Death Grips, but just barely hangs on

Death Grip’s new album “is a definite departure from earlier releases—with mixed results.”

By Zane Burton

Last Wednesday, Death Grips released its newest album, Government Plates, for free download on its website. A music video for each of the tracks on the new album was uploaded to YouTube along with the release, fueling some speculation that the album is actually the soundtrack for an upcoming film written and directed by the band’s drummer, Zach Hill. As is becoming the norm for Death Grips, there was no promotion around the record, or even a release date announced beforehand.

While Government Plates was released in a similar manner to the band’s previous effort, No Love Deep Web, the sound is a definite departure from earlier releases—with mixed results. Perhaps most immediately noticeable, MC Ride’s lyrics are not a focus here. For example, on “This Is Violence Now (Don’t Get Me Wrong),” MC Ride simply repeats some combination of the three bars: “This is violence now,” “This is,” and “Don’t get me wrong.” Without MC Ride’s usual stream-of-consciousness delivery, his presence feels less visceral and immediate than it did on earlier releases.

To add to this effect, producers Zach Hill and Andy “Flatlander” Morin toy with MC Ride’s voice much more on Government Plates than on previous releases. The effect is that tracks like “I’m Overflow” and “Feels Like a Wheel” feel somewhat unfinished. Particularly on the second half of the album, it is disappointing that MC Ride doesn’t deliver more than a verse, or even more than just a few lines.

While Death Grips’ instrumentation is aggressive on Government Plates, several of the beats are frustratingly repetitive. Specifically, “Whatever I Want (Fuck Who’s Watching),” by far the longest track on the album, feels like a confused attempt to prove that Death Grips is immune to the pressures of the mainstream music world—through, of all things, droning samples. While this is probably as close to true with Death Grips as it is with any other band, the decision to make this the song’s explicit message is questionable. Why would a band notorious for not showing up to live shows, for featuring an erect penis on previous album art, and for intentionally destroying their relationship with their previous record label care what anyone says?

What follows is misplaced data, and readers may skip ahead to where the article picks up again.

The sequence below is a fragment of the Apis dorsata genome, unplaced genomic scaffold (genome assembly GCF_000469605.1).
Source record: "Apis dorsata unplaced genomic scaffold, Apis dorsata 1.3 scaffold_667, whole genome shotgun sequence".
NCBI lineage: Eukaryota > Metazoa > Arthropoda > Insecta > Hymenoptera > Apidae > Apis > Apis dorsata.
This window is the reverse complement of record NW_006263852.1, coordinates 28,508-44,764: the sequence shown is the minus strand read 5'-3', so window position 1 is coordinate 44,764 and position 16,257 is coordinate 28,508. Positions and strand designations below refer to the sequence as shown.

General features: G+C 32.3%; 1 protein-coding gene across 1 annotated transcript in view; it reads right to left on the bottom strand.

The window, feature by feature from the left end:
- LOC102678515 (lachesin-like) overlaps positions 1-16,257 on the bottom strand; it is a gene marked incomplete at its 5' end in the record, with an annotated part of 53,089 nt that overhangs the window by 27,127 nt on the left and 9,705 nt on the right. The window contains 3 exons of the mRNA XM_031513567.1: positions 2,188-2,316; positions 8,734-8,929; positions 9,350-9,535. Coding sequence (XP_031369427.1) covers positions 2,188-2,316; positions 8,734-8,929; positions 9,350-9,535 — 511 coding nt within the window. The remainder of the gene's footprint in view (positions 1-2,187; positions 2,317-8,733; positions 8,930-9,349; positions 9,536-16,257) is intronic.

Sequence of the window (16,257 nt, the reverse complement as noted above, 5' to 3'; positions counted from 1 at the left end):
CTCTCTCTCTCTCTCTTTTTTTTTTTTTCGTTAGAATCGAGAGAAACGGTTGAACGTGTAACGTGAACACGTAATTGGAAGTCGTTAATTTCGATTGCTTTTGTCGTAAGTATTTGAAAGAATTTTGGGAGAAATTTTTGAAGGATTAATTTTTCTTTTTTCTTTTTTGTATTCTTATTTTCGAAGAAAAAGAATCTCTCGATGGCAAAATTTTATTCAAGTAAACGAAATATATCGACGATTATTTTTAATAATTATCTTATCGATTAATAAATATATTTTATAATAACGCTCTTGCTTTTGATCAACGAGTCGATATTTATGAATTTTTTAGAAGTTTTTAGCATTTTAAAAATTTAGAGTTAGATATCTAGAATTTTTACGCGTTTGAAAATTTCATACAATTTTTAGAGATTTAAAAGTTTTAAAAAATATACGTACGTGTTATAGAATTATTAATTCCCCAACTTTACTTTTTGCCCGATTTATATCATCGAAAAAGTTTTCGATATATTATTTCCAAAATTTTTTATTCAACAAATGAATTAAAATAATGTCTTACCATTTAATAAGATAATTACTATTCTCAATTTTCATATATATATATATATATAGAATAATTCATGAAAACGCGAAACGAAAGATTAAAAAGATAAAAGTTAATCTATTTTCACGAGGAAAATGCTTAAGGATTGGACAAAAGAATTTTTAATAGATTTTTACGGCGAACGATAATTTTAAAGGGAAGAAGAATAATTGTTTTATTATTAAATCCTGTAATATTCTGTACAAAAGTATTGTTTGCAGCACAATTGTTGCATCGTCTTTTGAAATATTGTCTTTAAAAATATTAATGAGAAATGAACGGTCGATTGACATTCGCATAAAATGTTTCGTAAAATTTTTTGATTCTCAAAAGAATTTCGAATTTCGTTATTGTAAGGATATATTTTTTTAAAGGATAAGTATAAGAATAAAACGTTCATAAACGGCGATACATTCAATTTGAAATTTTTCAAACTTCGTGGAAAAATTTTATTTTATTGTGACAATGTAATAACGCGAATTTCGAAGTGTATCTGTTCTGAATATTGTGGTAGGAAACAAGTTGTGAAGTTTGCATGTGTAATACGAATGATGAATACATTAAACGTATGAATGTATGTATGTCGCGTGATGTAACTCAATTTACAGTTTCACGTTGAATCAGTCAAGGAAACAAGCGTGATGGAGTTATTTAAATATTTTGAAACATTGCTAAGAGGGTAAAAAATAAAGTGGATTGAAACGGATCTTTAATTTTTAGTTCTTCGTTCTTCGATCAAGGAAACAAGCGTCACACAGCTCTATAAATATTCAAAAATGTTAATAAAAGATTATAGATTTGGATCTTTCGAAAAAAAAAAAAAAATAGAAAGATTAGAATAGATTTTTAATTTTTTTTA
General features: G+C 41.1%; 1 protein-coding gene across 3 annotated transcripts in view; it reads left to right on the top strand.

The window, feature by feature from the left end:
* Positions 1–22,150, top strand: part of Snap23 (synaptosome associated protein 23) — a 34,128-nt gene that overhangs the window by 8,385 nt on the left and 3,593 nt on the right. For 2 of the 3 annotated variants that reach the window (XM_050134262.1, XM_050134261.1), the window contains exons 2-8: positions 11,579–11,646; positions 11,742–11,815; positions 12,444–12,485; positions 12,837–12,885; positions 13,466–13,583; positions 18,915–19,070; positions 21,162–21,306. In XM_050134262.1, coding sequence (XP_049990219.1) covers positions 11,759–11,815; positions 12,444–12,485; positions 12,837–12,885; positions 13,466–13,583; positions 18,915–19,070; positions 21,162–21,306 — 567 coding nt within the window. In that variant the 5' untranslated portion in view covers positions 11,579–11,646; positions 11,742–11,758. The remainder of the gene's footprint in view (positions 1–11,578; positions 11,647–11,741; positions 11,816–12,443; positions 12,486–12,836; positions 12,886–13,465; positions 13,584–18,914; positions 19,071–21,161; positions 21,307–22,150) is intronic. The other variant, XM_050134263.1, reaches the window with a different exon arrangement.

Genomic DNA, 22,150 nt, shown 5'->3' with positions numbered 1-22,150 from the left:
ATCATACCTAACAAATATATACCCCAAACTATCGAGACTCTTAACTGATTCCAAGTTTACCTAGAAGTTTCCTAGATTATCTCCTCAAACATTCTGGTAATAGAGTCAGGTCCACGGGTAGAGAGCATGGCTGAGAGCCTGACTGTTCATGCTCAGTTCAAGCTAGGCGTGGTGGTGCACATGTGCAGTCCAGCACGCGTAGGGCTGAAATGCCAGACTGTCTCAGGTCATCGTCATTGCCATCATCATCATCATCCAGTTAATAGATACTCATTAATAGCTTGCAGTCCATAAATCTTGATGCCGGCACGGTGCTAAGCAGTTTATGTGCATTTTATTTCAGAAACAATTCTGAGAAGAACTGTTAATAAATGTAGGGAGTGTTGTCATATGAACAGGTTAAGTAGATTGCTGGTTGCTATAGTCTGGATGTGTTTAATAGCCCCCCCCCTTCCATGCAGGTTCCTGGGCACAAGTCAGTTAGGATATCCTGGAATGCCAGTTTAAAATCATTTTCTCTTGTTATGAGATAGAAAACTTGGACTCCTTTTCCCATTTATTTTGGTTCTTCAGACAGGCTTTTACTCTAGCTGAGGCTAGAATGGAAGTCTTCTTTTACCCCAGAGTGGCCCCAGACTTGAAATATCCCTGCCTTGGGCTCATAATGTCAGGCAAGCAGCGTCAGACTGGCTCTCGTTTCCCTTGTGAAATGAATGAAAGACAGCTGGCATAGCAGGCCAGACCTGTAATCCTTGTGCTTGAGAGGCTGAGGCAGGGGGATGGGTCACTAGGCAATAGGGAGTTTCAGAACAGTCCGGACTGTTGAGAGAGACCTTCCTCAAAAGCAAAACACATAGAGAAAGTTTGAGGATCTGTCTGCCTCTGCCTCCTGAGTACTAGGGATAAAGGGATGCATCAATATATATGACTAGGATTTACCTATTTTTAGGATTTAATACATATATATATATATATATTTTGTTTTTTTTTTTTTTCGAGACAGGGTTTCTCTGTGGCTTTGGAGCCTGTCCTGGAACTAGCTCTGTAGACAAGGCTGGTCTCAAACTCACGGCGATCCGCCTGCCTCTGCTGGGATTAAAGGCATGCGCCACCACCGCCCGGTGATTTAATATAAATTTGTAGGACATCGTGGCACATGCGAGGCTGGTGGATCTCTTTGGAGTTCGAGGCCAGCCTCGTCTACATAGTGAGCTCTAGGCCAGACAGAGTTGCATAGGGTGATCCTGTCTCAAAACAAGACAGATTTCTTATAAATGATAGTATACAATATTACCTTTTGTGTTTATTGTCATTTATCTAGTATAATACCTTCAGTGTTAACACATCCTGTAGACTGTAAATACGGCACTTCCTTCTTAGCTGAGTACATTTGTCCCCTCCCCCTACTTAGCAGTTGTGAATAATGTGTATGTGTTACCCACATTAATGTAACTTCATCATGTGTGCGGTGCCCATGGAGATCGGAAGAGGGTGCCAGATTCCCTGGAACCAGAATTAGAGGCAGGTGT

And yet in spite of this, the record’s lead single “Birds” is a stronger testament to Death Grips’ ability to ignore what people say. The track features the most melodic instrumental I have ever heard on a Death Grips track, and MC Ride’s flow is so relaxed that he almost sounds like he’s singing. “Birds” works because it covers new ground, rather than simply being a new, more repetitive version of old models.

There are also a few tracks that successfully implement the sound of previous Death Grips records. “You Might Think He Loves You For Your Money but I Know What He Really Loves You for It’s Your Brand New Leopard Skin Pillbox Hat” and “Anne Bonny” would have fit right in with the raw aggression on No Love Deep Web, and it’s a shame that this energy stops dead in its tracks on the second half of the album.

While much of the critical success of Death Grips has come from the band’s ability to consistently deliver unexpected and innovative music, Government Plates lacks an urgency that was essential to its early albums. Until this point, fans have put up with the antics of Death Grips because no other groups have been able to replicate the primal energy of their records and live appearances. Lacking this energy, Government Plates gives fans reason to reconsider their devotion to the band, particularly in light of the group’s recent series of live no-shows.